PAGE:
WNS Confirmed in Gray Bats in Tennessee

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WNS Confirmed in Gray Bats in Tennessee

Postby PYoungbaer » May 29, 2012 9:58 am

From a U.S. Fish and Wildlife Service Press Release this morning:

White-nose Syndrome Confirmed in Federally Endangered Gray Bats

The U.S. Fish and Wildlife Service (Service) has confirmed the presence of white-nose syndrome in federally listed endangered gray bats (Myotis grisecens) in Hawkins and Montgomery counties in Tennessee.

White-nose syndrome (WNS) has decimated bat populations across eastern North America, with mortality rates reaching up to 100 percent at some sites. First documented in New York in 2006, the disease has spread into 19 states and four Canadian provinces. Bats with WNS may exhibit unusual behavior during cold winter months, including flying outside during the day and clustering near the entrances of caves and mines where they hibernate. Bats have been found sick and dying in unprecedented numbers near these hibernacula.

This is the first confirmation of WNS in federally listed gray bats. White-nose syndrome had previously been documented in six hibernating bat species, including the federally listed endangered Indiana bat (Myotis sodalis). Significant mortality has been documented in many colonies of hibernating Indiana bats in the Northeast and mid-Atlantic states. While no mortality has been observed in gray bats that can be linked to WNS, the confirmation that gray bats can be infected is cause for concern.

“The news that that another federally endangered bat species, the gray bat, has been confirmed with white-nose syndrome is devastating for anyone who cares about bats and the benefits they provide to people,” said Fish and Wildlife Service Director Dan Ashe. “Bats provide tremendous value to the U.S. economy as natural pest control for American farms and forests every year. Research and management of this disease remains a priority for the Service, and we will continue to work closely with our partners to understand the spread of this deadly disease and minimize its impacts to affected bat species.”

The gray bats were discovered on two separate winter surveillance trips, conducted by the Tennessee Wildlife Resources Agency (TWRA) and The Nature Conservancy (TNC). Biologists observed white fungus on the muzzles, wing, and tail membranes of several bats. Specimens were collected, and the disease was diagnosed by histopathology at the Southeastern Cooperative Wildlife Disease Study (SCWDS) at the University of Georgia, and later confirmed the USGS National Wildlife Health Center in Madison, Wisconsin.

“The documented spread of WNS on gray bats is devastating news. This species was well on the road to recovery, and confirmation of the disease is great cause for concern. Because gray bats hibernate together in colonies that number in the hundreds of thousands, WNS could expand exponentially across the range of the species,” said Paul McKenzie, Missouri Endangered Species Coordinator for the Service. “The confirmation of WNS in gray bats is also alarming because guano from the species is an important source of energy for many cave ecosystems and there are numerous cave-adapted species that could be adversely impacted by their loss.”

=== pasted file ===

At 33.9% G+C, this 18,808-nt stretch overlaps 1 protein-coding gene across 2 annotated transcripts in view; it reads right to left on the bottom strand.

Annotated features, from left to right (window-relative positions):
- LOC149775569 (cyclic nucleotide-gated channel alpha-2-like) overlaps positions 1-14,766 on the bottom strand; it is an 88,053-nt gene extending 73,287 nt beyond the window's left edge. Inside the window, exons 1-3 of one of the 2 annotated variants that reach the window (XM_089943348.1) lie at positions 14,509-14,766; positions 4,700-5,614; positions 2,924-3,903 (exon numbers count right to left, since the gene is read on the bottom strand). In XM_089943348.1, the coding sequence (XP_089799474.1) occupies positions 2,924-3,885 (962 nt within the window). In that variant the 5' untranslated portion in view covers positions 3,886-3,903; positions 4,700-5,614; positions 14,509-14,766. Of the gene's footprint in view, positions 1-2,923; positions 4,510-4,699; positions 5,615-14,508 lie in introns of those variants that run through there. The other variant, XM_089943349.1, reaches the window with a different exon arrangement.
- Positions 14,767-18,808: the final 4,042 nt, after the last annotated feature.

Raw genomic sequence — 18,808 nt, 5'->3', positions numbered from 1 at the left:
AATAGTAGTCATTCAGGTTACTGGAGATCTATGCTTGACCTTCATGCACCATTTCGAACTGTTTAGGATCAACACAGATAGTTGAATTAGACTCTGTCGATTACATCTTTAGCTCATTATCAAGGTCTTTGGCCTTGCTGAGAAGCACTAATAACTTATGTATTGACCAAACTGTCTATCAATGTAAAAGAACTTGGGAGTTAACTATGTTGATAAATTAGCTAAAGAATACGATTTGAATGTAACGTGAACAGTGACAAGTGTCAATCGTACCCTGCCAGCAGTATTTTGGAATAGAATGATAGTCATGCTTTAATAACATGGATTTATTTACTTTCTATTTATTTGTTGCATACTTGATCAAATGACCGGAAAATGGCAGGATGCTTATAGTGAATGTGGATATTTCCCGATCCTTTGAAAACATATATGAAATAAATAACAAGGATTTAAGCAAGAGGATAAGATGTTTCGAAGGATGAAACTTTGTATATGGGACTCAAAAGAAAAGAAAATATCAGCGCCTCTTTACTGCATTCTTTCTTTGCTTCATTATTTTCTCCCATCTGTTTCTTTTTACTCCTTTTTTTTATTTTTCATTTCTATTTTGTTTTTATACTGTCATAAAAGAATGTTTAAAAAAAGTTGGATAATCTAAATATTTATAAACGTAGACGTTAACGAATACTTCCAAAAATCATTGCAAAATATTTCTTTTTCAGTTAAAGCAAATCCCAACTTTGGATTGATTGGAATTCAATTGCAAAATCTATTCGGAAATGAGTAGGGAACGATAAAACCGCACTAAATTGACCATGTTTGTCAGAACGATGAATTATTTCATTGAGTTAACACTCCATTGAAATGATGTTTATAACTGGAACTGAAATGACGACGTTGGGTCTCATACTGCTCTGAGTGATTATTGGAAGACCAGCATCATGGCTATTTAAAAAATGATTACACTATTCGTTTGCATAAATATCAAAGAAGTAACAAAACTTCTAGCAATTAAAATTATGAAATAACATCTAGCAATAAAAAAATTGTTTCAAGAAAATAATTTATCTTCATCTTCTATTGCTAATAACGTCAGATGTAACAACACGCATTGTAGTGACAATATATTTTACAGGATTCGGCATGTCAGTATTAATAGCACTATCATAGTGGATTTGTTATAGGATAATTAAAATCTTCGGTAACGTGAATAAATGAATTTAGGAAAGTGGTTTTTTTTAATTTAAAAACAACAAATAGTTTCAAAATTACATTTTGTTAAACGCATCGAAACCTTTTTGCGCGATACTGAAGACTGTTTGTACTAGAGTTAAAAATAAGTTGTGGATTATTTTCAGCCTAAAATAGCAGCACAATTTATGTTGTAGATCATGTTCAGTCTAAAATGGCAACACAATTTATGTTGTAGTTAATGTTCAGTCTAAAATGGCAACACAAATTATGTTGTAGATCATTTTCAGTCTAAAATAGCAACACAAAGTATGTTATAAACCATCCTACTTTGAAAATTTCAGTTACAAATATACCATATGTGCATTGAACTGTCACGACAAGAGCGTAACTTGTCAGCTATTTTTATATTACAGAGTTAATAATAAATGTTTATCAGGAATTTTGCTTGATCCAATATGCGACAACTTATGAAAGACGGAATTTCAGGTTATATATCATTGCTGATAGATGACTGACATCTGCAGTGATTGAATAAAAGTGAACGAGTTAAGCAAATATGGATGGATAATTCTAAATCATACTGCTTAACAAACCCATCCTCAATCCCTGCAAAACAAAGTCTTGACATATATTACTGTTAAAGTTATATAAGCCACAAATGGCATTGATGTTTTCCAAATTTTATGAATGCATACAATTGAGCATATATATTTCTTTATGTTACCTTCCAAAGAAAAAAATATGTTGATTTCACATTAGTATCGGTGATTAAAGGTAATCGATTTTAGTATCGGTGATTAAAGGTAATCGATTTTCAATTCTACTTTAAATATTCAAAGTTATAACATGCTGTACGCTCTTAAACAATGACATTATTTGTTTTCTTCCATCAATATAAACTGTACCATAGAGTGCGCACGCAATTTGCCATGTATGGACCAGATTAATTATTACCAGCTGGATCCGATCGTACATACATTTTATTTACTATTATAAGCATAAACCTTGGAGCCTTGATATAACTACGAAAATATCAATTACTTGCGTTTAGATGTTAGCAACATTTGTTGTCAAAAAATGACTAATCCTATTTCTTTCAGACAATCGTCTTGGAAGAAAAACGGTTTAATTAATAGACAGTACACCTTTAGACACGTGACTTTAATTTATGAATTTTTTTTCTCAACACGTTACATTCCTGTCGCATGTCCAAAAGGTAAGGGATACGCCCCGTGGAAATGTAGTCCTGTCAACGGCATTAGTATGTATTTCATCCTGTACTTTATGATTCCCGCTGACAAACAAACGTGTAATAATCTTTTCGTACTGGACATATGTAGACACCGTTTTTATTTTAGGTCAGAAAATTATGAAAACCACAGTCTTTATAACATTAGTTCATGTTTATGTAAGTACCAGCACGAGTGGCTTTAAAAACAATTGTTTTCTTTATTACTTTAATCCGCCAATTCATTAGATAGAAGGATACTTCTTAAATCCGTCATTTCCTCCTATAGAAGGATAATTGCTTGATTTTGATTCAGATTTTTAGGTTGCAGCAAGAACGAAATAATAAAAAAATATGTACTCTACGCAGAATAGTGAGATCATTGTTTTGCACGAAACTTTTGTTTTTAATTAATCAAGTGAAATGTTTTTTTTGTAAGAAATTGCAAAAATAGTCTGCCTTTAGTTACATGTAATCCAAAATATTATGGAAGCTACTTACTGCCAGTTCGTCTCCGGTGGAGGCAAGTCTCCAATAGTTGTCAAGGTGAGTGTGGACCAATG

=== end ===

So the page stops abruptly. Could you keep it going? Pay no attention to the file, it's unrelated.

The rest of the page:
The gray bat, federally listed as an endangered species in 1976, occupies a limited geographic range in limestone karst areas of the southeastern United States. With rare exceptions, gray bats live in caves year-round. Gray bats are endangered largely because of their habit of living in very large numbers in only a few caves, making them extremely vulnerable to disturbance. Cooperative conservation measures, such as restricting human access to critical gray bat hibernation and roosting sites, have been successful in helping gray bat populations recover in many areas.

The potential impact of white-nose syndrome on gray bats is still unknown. Visible fungal growth was observed on hibernating gray bats in both sites, but no other definitive field signs of the disease or mortality events have been documented. The findings of these studies will be submitted to a peer-reviewed journal for publication, and gray bat roosts will continue to be monitored for any indication of deleterious impacts.

“We are not sure what this diagnosis is going to mean for gray bats and the spread of WNS,” said Jeremy Coleman, National WNS Coordinator for the Service. “Increased vigilance and improved diagnostic procedures may mean that we have identified the very early stages of infection in a new species. It is also possible that gray bats have been exposed for a few years, but do not succumb to the infection. Individual bat species appear to respond differently to WNS, and only research and time will reveal where gray bats fit on the spectrum.”

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Re: WNS Confirmed in Gray Bats in Tennessee

Postby tncaver » May 29, 2012 1:42 pm

Specifically, which two caves were the infected bats found in?
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Re: WNS Confirmed in Gray Bats in Tennessee

Postby Pippin » May 29, 2012 2:58 pm

Bellamy and Pearson. Both gated, the state of TN owns them.
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Re: WNS Confirmed in Gray Bats in Tennessee

Postby tncaver » May 29, 2012 3:13 pm

Pippin wrote:Bellamy and Pearson. Both gated, the state of TN owns them.


Amazing how all these gated caves continue to come down with WNS affected bats. Or is it?
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Re: WNS Confirmed in Gray Bats in Tennessee

Postby BrianC » May 29, 2012 4:23 pm

It would appear that someone or something doesn't like bats.
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Re: WNS Confirmed in Gray Bats in Tennessee

Postby PYoungbaer » May 29, 2012 4:29 pm